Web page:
"George Eastman House Press Release"


Parsons Pipe Organ Builders has been selected to install Aeolian Opus 1345, a close relative of the Aeolian Organ, Opus 1416, that once played daily in the Conservatory for the pleasure of Mr. George Eastman, founder of Eastman Kodak Company, Rochester, NY. Kathy Connor, Curator of the George Eastman House, has contracted with Parsons Pipe Organ Builders in Canandaigua, NY to remove the fully restored Aeolian, Opus 1345, organ from Dr. Richard Zipfís home in California and transport it to Rochester for reinstallation in the second floor organ chamber that once housed Opus 1416, the former North organ. The components and pipework of Aeolian Opus 1345 will be connected to and made playable with Aeolian Opus 947, the original South organ.

A collector and restorer of a wide variety of antiques, the donor, Dr. Zipf, not only decided to offer the Aeolian 1345 pipe organ and its accessories to the Museum but to provide the much needed funds to have it professionally disassembled, packed and transported to Rochester, NY, and then modified to fit into the original space, now being reallocated by the Museum.

When Mr. Joseph Blackburn, the resident organist and volunteer for the Museum, came across the advertisement for this organ he recognized how close the donorís organ was to the long lost North organ George Eastman once had in his home in the present day Discovery room. Mr. Eastmanís North organ has been missing since the 1950ís. Mr. Blackburn was instrumental in the correspondence and negotiations moving forward with Dr. Zipf.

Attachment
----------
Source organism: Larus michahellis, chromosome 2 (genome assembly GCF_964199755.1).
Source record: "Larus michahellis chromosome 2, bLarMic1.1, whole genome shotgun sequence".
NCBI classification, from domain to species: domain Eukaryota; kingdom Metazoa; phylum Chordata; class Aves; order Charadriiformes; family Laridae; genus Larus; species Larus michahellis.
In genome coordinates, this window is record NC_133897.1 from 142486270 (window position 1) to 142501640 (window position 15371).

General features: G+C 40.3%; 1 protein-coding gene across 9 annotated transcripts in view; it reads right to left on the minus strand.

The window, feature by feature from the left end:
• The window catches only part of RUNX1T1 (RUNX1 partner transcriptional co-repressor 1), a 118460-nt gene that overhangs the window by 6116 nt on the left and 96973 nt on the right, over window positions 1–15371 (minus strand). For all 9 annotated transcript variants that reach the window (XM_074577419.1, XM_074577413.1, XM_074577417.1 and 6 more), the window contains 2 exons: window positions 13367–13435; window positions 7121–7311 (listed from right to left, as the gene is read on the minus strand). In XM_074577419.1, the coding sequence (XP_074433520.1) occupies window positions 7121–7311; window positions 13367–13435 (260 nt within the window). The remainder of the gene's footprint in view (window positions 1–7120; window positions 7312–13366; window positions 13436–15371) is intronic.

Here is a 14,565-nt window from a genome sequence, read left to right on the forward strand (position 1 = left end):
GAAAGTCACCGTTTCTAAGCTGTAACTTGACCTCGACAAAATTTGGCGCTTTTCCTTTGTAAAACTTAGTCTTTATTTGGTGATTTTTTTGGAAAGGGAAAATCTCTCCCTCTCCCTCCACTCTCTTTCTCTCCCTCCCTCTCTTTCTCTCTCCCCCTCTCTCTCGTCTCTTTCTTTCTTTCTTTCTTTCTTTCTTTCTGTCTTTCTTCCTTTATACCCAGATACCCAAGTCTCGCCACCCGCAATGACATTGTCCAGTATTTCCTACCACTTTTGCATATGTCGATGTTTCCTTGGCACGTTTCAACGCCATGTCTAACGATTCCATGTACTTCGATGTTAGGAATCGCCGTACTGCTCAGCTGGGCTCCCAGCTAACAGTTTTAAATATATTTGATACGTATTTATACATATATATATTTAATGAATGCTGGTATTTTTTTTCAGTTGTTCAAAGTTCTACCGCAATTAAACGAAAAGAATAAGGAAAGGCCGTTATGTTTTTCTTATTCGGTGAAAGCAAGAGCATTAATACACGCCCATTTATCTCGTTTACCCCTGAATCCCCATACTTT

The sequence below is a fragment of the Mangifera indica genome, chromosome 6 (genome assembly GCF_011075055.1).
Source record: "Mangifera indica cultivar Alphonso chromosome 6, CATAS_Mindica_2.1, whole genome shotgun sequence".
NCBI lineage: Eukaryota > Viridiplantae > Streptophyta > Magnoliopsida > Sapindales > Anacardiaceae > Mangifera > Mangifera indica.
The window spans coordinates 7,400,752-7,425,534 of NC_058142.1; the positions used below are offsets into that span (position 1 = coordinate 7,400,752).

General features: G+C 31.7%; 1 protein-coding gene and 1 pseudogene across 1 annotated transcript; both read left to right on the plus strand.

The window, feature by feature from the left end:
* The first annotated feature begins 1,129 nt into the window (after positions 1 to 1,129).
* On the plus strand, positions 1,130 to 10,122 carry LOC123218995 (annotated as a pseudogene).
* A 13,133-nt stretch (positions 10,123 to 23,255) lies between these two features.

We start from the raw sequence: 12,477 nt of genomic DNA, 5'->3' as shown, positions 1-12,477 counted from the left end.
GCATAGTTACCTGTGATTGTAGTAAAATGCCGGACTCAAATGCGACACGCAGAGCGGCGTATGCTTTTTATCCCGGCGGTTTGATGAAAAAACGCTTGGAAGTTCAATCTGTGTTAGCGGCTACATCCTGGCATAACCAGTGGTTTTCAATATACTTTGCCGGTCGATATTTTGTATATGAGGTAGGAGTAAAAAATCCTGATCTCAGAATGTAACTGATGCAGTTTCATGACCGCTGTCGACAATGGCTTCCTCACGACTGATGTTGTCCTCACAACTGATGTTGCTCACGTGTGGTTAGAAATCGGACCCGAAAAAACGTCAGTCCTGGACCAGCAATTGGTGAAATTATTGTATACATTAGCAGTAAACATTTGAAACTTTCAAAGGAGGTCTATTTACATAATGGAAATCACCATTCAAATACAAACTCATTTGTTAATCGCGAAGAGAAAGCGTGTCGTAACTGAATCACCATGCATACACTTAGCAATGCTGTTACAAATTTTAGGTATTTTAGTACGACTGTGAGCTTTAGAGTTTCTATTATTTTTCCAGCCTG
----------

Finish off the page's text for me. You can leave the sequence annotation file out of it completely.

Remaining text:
Mr. Bryant G. Parsons, Sr. was employed by Mr. Eastman himself to tune and maintain the Aeolian pipe organ in his home. Bryantís most common task, every Monday for 52 Mondayís a year, was to change the paper rolls on Mr. Eastmanís Concertola (10 roll player mechanism) designed to play back music recorded by the foremost organists of the day. Today Bryant Parsonsí grandsons and great-grandsons continue to service and tune the South organ regularly.

The organ is now located at the Parsonsí workshop in Bristol center. For the removal process, the team from Parsons was joined by two Museum volunteers, Joe Blackburn and Richard Eastman (no relation). Together the team removed, packed and inventoried all of the 3,300 pipes and other components, for transportation to Rochester for reinstallation at George Eastman House. The organ will be reconfigured during the summer of 2012 to fit the original chamber, with installation beginning in September, 2012. It is expected that the organ will be ready for its debut at the George Eastman House by Spring, 2013.

The original South organ, while functional in many ways, remains in desperate need of restoration. It is the goal of the Museum and the dedicated volunteers to see the organ perform to original grandeur, as once heard by Mr. Eastman. Anyone interested in donating to this project for future restoration may contact the Museum via telephone at 585-271-3361 x242 or via the web at www.eastmanhouse.org.

Copyright © 2012 Parsons Pipe Organ Builders